The toughest part is getting vaccine to the right places. On Monday, the two largest long-term-care associations e-mailed a survey to their thousands of members to get a better sense of who had what in hand and who was completely lacking doses. "The importance of responding to this survey cannot be overstated," an accompanying note stressed.
But the CDC's Phase 1 and Phase 2 distribution plan signals the possibility that, even within this community, some facilities will be left out. Those awaiting orders from Chiron Corp., the company that had 48 millions doses thrown out because of contamination fears, are part of Phase 2. The quantity of Aventis vaccine that they ultimately will receive is a huge unknown.
The lucky ones include the Caton Merchant House in Manassas, which is part of the Prince William Health System and was taken care of through its inventory. Several Adventist nursing homes benefited when the local office of the Passport Health company canceled private and grocery-store immunization clinics and diverted some of that supply to them.
At Kensington Park, which only two weeks ago alerted the families of its residents that no shots were available, the 200 doses suddenly obtained were something "like a miracle" to nursing director Carol Milner. She had been relentless in her pursuit of them, putting the seniors complex on multiple waiting lists. When Vollmer phoned from Maxim with the good news Monday, Milner ran down the hall, burst into Executive Director George Oxx's office and yelled, "We got flu vaccine!"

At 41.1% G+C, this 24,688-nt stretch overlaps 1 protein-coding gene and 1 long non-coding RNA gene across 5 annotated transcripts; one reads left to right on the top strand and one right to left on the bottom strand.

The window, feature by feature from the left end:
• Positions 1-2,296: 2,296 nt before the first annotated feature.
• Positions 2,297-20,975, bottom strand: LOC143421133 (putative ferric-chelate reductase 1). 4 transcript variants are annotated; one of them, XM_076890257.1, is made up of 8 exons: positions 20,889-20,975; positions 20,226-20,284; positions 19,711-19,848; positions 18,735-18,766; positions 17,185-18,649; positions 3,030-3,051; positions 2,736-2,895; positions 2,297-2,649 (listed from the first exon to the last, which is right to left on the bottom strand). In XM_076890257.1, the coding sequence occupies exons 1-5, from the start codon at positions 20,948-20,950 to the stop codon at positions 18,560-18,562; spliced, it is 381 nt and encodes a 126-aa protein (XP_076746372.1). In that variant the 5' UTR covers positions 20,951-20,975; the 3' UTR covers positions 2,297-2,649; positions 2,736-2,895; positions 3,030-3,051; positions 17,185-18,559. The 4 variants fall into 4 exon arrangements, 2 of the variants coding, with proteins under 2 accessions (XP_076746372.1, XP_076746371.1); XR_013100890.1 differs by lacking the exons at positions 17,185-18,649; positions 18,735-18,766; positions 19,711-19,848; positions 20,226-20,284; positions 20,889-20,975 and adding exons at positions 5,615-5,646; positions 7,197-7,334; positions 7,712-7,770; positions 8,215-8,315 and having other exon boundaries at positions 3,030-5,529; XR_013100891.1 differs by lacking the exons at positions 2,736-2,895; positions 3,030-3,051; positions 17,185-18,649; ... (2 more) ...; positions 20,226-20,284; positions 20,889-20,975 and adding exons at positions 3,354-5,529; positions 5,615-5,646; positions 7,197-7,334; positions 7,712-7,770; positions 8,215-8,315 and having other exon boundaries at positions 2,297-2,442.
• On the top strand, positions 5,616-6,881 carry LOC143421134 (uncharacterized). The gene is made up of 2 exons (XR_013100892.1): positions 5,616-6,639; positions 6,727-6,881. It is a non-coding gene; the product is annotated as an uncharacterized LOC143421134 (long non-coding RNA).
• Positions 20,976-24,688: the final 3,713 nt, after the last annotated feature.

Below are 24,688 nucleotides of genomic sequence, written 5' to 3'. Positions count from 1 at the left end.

On Thursday, the inoculating began. By 2:30 p.m., visiting Maxim nurses were setting up in the second of two assisted living buildings. "Vaccine central," Oxx declared as Milner and her assistant, Janice Martin, called out names alphabetically.
Mrs. Allen, Mrs. Bradley, Mrs. Bull, Mrs. Dawson.
"You could just imagine what would happen to some of these people" if influenza swept through the facility, Milner said.
That's what so worries Terry Sitz. Her group homes house men and women in various stages of memory loss. No matter how many times they are reminded, they don't necessarily remember to cough or sneeze into a tissue instead of their hands -- or to throw away the tissue rather than stuff it into their sleeve cuff.
"I want to feel hopeful, but I've been wanting to feel hopeful since I heard of the shortage," Sitz said yesterday, sitting in Cedar Glen's sunroom in Potomac and detailing the multiple efforts she has made. All, thus far, in vain.
First, she called Holy Cross, her usual supplier, which got only a fraction of its order and kept that to protect frontline workers.
Then, after reading of the easy availability of shots on Capitol Hill, she contacted U.S. Rep. Chris Van Hollen's office to ask whether 40 healthy staff members might be willing to turn over their vaccine to her elderly charges.
She even registered each resident in Montgomery's flu-shot lottery, though the woman who began taking their names over the telephone tried to discourage her. "She said, 'Why are you even doing this? Your chances are so low.' "
"I said, 'I have got to try,' " Sitz recounted. "I have frail people who cannot stand in grocery lines for five or six hours."